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I'm looking to buy a personal machine for development and I'm deciding whether to go with a Mac or a PC (on which I'd run Ubuntu). My plans for the next year or so involve getting more heavily into C/C++ and networking than I currently am. Are there any differences I should be aware of between the two OSes as far as C/C++ system libraries and such go?

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closed as primarily opinion-based by Andrew Medico, mkaes, skolima, Michael Gardner, edtheprogrammerguy Jul 28 at 16:15

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If you can get both, get both! Then you will write more portable code :-). To get both the cheap way, you may be able to get a Mac, and then install linux in a virtual machine using virtualbox for example. –  Alok Singhal Feb 4 '10 at 6:11

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up vote 6 down vote accepted

If you have a lot of excess cash laying around, get the mac with the option to run Ubuntu in a VM. Otherwise a pc gives just about as much flexibility. As far as the actual development environment, both are going to be similarly good, but Ubuntu might be just a bit more developer friendly: apt certainly does make it easy to get additional libraries, etc. It might also depend on what IDE or tool chain you want to use.

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Note: I hate Valgrind on my mac....lots of bugs. I use my Ubuntu vm exclusively because of Valgrind for c/c++ programming. –  chacham15 Apr 26 '13 at 22:32

Get a mac and run ubuntu in VMware or Virtual Box. This is what I do and it works a treat. You can even have 32bit and 64bit ubuntu. -- I've recently had issues that only shows up on 32bit or 64bit compilers.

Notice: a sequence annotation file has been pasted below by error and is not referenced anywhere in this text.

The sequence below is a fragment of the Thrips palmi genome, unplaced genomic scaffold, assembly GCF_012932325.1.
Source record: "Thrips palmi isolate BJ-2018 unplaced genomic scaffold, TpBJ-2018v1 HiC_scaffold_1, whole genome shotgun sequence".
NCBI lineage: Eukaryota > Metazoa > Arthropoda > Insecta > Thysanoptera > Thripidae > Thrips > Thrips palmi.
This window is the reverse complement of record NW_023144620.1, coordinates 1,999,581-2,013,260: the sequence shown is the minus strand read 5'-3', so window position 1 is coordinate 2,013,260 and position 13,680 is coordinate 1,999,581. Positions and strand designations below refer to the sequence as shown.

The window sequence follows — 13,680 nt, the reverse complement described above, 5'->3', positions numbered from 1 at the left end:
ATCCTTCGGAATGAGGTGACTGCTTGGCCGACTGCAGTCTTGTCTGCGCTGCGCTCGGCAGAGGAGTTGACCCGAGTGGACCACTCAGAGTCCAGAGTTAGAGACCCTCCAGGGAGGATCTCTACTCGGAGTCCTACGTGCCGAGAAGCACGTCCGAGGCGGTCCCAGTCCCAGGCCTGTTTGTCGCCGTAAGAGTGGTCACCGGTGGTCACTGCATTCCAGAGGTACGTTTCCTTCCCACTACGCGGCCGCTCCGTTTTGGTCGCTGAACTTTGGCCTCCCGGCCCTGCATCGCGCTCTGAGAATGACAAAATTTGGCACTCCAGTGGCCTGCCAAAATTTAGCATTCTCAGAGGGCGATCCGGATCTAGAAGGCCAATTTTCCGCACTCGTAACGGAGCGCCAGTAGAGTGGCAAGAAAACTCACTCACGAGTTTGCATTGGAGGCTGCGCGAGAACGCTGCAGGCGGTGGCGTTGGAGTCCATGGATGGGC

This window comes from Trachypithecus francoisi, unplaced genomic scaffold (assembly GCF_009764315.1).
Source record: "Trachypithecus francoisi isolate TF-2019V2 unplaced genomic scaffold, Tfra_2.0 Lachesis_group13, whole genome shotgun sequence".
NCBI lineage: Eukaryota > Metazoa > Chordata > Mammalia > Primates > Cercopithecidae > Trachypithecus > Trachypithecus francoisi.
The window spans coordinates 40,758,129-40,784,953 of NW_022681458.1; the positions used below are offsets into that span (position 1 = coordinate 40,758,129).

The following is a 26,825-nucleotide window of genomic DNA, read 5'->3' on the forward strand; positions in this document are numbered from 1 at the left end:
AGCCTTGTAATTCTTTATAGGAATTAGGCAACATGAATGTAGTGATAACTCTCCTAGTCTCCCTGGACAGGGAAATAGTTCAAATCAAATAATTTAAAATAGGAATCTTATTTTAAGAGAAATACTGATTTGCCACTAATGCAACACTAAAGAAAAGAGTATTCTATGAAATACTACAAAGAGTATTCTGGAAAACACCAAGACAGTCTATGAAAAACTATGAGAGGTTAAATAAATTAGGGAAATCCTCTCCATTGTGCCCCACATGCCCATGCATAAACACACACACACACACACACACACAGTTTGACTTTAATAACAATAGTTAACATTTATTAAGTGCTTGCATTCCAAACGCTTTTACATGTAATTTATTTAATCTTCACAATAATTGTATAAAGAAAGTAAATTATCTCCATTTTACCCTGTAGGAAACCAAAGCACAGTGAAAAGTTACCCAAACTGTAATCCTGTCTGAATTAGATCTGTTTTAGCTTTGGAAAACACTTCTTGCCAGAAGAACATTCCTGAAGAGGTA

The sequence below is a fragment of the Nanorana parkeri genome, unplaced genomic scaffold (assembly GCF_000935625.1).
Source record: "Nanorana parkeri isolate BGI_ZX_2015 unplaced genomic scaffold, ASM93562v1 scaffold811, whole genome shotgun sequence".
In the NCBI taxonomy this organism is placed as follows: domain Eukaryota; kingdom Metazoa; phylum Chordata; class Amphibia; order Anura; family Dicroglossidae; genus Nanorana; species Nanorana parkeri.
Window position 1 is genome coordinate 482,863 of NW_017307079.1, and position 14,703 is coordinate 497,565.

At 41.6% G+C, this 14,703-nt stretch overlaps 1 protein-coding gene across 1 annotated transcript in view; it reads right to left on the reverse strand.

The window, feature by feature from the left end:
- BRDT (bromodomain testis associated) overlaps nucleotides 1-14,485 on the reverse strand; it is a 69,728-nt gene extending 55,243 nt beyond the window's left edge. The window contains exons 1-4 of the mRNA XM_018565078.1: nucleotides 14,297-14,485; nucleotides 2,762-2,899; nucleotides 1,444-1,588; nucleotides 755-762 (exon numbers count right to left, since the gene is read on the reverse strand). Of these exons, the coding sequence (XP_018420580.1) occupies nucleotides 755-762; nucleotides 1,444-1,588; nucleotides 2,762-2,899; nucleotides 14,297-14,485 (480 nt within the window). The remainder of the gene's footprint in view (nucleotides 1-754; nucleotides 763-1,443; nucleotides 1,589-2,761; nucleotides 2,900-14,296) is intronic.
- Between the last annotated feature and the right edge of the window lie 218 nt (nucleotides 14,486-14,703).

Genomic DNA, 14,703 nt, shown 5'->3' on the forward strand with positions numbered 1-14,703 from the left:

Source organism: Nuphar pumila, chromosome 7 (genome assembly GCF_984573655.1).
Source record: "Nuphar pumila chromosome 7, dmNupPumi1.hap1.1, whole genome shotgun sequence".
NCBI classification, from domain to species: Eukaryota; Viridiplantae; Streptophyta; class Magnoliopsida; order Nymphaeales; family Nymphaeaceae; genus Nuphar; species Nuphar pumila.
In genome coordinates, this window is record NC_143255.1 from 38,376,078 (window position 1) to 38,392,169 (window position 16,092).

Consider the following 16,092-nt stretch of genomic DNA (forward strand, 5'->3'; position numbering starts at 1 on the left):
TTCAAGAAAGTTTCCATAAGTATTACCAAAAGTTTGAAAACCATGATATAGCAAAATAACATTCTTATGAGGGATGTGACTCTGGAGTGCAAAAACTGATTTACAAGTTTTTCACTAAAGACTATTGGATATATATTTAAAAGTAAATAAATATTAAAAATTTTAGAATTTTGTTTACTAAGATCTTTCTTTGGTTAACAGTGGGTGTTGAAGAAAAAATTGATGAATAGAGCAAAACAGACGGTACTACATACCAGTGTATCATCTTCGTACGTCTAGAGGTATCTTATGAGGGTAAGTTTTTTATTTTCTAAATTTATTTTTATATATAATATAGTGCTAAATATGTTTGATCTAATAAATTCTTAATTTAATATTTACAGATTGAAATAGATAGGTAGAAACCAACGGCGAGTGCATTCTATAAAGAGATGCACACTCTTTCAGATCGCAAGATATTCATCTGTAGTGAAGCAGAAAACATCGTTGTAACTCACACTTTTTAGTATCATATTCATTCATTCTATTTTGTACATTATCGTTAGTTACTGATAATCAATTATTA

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+1 for the Mac + VMware Fusion suggestion - one of the great things about running Linux (or anything else) as a VM under something like Fusion (or Parallels) is that you can take a quick snapshot before you do anything risky and just roll back the VM to its previous state if you need to. Not so easy on a "real" Linux box. –  Paul R Feb 4 '10 at 8:29
    
@Paul: Don't forget you can still run a VM on "real" Linux. –  Roger Pate Feb 5 '10 at 18:06
    
@Roger - true - I just find a Mac-based solution more useful as my code needs to compile on Mac, Linux and WIN and I can have all 3 OSes running on one machine with one copy of the source code visible to all 3. –  Paul R Feb 5 '10 at 18:40
    
@Paul: I should've been more direct: if "risky" operations and easy rollbacks are a concern, then you must run all of your test platforms in a VM. This frees up more options for your host OS. –  Roger Pate Feb 5 '10 at 18:48

A Mac is an excellent option - many have already mentioned the ability to dual boot or run a Linux VM. Remember also that the Mac has its roots in UNIX under the hood, so you get lots of *nix goodies for free right out of the box. A number of my colleagues have purchased Macs intending to run another OS in a VM, and are later pleasantly surprised to find that OS X does what they need it to do.

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It sounds like you are interested enough in Macs and technically minded enough to consider using Linux. In that case, I would recommend building your own Macintosh and dual-booting OS X with Ubuntu.

This gives you several advantages:

  • Choose your own hardware at a favourable price/performance ratio
  • Get access to things that real Macs do not, like PCI slots and serial/parrallel ports
  • Ability to run things like more than 2 monitors, multiple hard disks, maybe BluRay drives or SSDs
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Building a hackintosh while Apple is aggressively enforcing their licensing terms by both legal and technological means isn't the brightest idea if he intends to commercially market the applications he wants to develop for MacOS. –  Kenneth Cochran Feb 4 '10 at 22:14

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